I like stupid movies. Considering Ted's box office success, chances are so do you. Still, that's not always an easy thing for me to confess. Besides being stupid, these movies are often condemned as artistically vapid, crude, violent, misogynistic endorsements of irresponsible and materialistic lifestyles whose bad influences seep in while our mental guards are down. I tend to socialize with people who think like this. It may have something to do with the fact that besides liking stupid movies, I also like studying philosophy and writing poetry.
On the other hand, many of the brightest people I know like, and admit to liking, stupid movies too, which compliments the reign of stupid movies in Hollywood. Crass, lowbrow, gross-out (whatever you call it) humor is all about the forbidden thrill of mixing the supposedly profane with the supposedly lofty -- so along with liking our comedians streaking, swearing and exploring bodily fluids, comes an admiration for the type of apologetic honesty that acknowledges no amount of higher education necessarily makes frat boy antics less funny.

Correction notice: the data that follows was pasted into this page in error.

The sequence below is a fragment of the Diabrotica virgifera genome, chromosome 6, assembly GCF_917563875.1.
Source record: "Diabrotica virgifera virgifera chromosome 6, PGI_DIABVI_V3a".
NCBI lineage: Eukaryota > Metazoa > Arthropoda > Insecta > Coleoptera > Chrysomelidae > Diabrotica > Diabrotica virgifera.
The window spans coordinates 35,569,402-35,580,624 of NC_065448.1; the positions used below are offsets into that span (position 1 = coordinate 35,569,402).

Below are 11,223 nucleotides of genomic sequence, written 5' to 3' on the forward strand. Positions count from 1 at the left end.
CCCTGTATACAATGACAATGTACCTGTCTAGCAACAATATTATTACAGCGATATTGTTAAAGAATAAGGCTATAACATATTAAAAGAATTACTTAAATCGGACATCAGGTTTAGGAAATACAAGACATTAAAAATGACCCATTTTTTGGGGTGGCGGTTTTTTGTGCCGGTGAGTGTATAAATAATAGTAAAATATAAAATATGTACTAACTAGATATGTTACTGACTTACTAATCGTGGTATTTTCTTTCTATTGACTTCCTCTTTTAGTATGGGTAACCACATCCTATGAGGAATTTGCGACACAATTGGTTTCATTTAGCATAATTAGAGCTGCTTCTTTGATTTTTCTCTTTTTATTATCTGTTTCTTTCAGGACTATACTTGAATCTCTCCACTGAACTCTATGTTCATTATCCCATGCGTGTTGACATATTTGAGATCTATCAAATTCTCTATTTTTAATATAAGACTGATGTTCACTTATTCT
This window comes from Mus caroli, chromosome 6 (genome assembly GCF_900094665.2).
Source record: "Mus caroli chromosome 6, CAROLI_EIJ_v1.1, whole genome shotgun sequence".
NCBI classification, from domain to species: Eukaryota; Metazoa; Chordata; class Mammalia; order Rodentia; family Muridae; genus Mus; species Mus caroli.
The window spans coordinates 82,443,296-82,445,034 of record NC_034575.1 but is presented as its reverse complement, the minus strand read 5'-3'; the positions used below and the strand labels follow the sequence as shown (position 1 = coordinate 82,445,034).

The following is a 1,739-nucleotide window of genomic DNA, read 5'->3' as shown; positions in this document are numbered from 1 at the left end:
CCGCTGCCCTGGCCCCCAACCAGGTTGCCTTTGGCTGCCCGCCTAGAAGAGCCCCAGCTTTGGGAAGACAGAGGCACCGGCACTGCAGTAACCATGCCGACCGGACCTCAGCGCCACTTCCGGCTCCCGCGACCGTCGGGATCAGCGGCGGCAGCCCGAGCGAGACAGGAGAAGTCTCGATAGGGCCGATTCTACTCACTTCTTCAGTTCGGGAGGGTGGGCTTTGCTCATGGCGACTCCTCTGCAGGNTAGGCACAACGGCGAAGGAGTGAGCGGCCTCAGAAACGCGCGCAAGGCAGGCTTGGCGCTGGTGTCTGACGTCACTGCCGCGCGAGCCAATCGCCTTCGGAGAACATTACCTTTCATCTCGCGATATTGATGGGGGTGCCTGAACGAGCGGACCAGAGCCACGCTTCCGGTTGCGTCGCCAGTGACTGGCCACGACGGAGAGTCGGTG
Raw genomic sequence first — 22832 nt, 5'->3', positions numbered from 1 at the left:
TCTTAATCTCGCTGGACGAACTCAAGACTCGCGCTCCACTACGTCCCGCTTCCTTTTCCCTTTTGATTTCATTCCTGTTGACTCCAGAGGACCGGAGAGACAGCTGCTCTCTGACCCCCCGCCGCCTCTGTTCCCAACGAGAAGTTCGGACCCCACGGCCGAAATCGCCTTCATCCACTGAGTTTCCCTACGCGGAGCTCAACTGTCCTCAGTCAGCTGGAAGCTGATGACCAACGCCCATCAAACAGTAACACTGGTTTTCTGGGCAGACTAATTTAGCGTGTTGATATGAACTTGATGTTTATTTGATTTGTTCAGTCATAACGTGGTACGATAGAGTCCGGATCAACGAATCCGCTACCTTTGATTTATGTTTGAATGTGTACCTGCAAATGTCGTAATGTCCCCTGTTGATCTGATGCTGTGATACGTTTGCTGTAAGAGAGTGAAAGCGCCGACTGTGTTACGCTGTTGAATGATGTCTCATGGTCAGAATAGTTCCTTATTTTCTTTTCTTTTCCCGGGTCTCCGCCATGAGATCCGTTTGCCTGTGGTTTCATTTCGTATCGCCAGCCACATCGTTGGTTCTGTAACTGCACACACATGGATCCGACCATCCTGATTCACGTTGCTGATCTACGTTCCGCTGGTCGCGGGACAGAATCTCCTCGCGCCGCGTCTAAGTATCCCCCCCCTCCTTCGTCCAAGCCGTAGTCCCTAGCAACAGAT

But that frames the fun of jumping between meaningful and juvenile as just that -- a jumping between worlds. Instead of high and low culture, we talk about art v.s. entertainment. Stupid movies are ok because, well, they're stupid. They let us turn our brains off and escape -- an essential activity (in controlled doses) or we'd burn out before anything of actual importance or beauty has been produced. It's as if we're allowed to like stupid movies, and keep our sophistication intact, only if we admit they're, as Mark Wahlberg's character says in Ted about Flash Gordon, "so bad but so good."
This, however, isn't what I mean when I say I like stupid movies. I mean I like them. In fact, between the harmless fluff excuse and dangerous influence assessment, I actually prefer the latter. It at least takes these movies seriously.